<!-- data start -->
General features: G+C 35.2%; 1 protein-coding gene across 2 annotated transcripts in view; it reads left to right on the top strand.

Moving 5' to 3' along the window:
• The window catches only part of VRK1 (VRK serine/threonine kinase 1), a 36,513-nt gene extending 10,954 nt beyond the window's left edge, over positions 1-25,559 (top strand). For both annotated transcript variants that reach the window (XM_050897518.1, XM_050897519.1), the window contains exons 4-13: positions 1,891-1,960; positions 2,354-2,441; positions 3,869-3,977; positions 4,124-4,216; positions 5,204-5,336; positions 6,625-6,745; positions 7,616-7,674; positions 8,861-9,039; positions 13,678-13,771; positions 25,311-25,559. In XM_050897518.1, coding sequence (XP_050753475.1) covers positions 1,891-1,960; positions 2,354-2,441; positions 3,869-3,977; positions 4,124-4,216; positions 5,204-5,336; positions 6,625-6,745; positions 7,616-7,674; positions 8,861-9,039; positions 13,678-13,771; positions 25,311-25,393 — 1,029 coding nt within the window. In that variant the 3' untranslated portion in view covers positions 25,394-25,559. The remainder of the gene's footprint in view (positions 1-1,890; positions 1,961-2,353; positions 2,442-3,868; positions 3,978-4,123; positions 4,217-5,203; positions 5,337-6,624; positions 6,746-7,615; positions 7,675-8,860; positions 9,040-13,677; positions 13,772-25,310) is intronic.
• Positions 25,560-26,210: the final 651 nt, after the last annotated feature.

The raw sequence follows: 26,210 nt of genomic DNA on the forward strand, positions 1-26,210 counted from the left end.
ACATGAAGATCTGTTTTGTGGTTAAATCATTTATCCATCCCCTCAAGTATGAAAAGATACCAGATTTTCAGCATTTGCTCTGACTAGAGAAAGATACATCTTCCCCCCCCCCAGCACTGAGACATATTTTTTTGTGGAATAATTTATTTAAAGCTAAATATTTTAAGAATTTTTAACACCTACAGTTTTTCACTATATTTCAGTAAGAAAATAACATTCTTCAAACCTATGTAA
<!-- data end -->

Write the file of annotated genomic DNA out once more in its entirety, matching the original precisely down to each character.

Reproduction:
General features: G+C 35.2%; 1 protein-coding gene across 2 annotated transcripts in view; it reads left to right on the top strand.

Moving 5' to 3' along the window:
• The window catches only part of VRK1 (VRK serine/threonine kinase 1), a 36,513-nt gene extending 10,954 nt beyond the window's left edge, over positions 1-25,559 (top strand). For both annotated transcript variants that reach the window (XM_050897518.1, XM_050897519.1), the window contains exons 4-13: positions 1,891-1,960; positions 2,354-2,441; positions 3,869-3,977; positions 4,124-4,216; positions 5,204-5,336; positions 6,625-6,745; positions 7,616-7,674; positions 8,861-9,039; positions 13,678-13,771; positions 25,311-25,559. In XM_050897518.1, coding sequence (XP_050753475.1) covers positions 1,891-1,960; positions 2,354-2,441; positions 3,869-3,977; positions 4,124-4,216; positions 5,204-5,336; positions 6,625-6,745; positions 7,616-7,674; positions 8,861-9,039; positions 13,678-13,771; positions 25,311-25,393 — 1,029 coding nt within the window. In that variant the 3' untranslated portion in view covers positions 25,394-25,559. The remainder of the gene's footprint in view (positions 1-1,890; positions 1,961-2,353; positions 2,442-3,868; positions 3,978-4,123; positions 4,217-5,203; positions 5,337-6,624; positions 6,746-7,615; positions 7,675-8,860; positions 9,040-13,677; positions 13,772-25,310) is intronic.
• Positions 25,560-26,210: the final 651 nt, after the last annotated feature.

The raw sequence follows: 26,210 nt of genomic DNA on the forward strand, positions 1-26,210 counted from the left end.
ACATGAAGATCTGTTTTGTGGTTAAATCATTTATCCATCCCCTCAAGTATGAAAAGATACCAGATTTTCAGCATTTGCTCTGACTAGAGAAAGATACATCTTCCCCCCCCCCAGCACTGAGACATATTTTTTTGTGGAATAATTTATTTAAAGCTAAATATTTTAAGAATTTTTAACACCTACAGTTTTTCACTATATTTCAGTAAGAAAATAACATTCTTCAAACCTATGTAA